Posted on: October 30, 2023
It’s that time of year again when business events ramp up in the build-up to the Christmas season. Providing plentiful networking opportunities; they can help you forge meaningful connections and strengthen your network with valued contacts.
Many people we speak with are, however, are nervous about networking. In this article, we share 3 essentials to help you a) make a good impression, b) create valuable contacts and c) ensure the time you invest in the event is worthwhile.
1. Show genuine interest in those you meet
Showing interest in what people say and being curious about their work and interests is a surefire way to impress them. Be welcoming and confident when you introduce yourself – and avoid going into a big sell or being too self-deprecating. Remember, those first impressions count and should be positive. Start with a non-business conversation to warm things up.
Always try and ask about the other person’s business/ work first before going into detail about your own. You can then tweak how you describe what you do in terms of expertise/work to really interest them.
Ensure you look interested in and listen to what they have to say. At all costs, avoid looking around the room to assess who you want to speak to next, as this can come across as you being uninterested. Some networking events can be very noisy, but if people feel you are listening to them, they’ll trust you more and tell you more. Make sure you ask relevant questions to find out more about them.
A common mistake is focusing purely on people you think you could do business with directly. Experienced networkers will tell you that often talking to someone who has similar clients to you (but offers a different expertise) can prove a valuable referrer. Also, think broadly about those you could collaborate with too.
Remember, the goal is to build rapport and find out about the contact – not come away with an order for a specific service. If you focus on building trust and reassurance first, the new work opportunities will flow in over time.
2. Find a way to keep in touch
For this first meeting to blossom into a positive professional relationship, you will need further contact points with this person. From what you’ve both discussed, think about a way to keep in touch – for example, sending them a relevant article, arranging a coffee with them to learn more about their work/ organisation/ project, getting back to them with an answer to a specific question/issue they’ve raised.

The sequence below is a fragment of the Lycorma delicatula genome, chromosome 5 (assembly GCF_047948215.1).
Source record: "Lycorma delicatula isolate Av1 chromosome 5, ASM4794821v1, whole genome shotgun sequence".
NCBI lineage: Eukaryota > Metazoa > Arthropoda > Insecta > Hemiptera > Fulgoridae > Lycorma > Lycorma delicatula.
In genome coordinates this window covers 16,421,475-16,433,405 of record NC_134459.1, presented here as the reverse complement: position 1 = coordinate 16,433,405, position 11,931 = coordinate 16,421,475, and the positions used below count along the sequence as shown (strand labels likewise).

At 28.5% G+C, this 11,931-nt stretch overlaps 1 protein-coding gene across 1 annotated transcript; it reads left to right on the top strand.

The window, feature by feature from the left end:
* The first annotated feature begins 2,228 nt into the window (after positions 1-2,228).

Be bold, ask for the person’s business card and look at it when you get it. Don’t immediately put it away – it can imply you’re not interested. Often at events people will suggest connecting on LinkedIn too and may provide you with a QR code to connect too.
Finding a way to keep in touch makes the following point much easier.
3. Impress them with your follow-up
How many times have you been to a networking event and someone said they would reach out to you, but didn’t? Successful networkers know it’s not just about what happens in the room, but how these initial introductions and conversations then progress.
Keep your promise and deliver in the timeframe you said. Consider the best approach to transform this fleeting encounter into an enduring professional relationship. For example, by
· Crafting personalised follow-up emails that leave a lasting impression
· Leveraging social media platforms to maintain connections
· Setting up face-to-face or online meetings
· Making that call
Whatever you choose, make sure your follow-up is beneficial to your contact. They have got to view it as relevant and worthwhile, if you are to have any chance of strengthening your professional relationship with them.
Networking events can help you strengthen your network and generate new business opportunities. Look at them as a chance to meet interesting people, nurture potential leads, and explore possible opportunities for collaboration. At the same time, recognise this is only step 1 of the journey for becoming a valued professional contact to them. Use your time with them at the event to set up the next point of contact. If you do, the time you’ve invested today will be worthwhile tomorrow.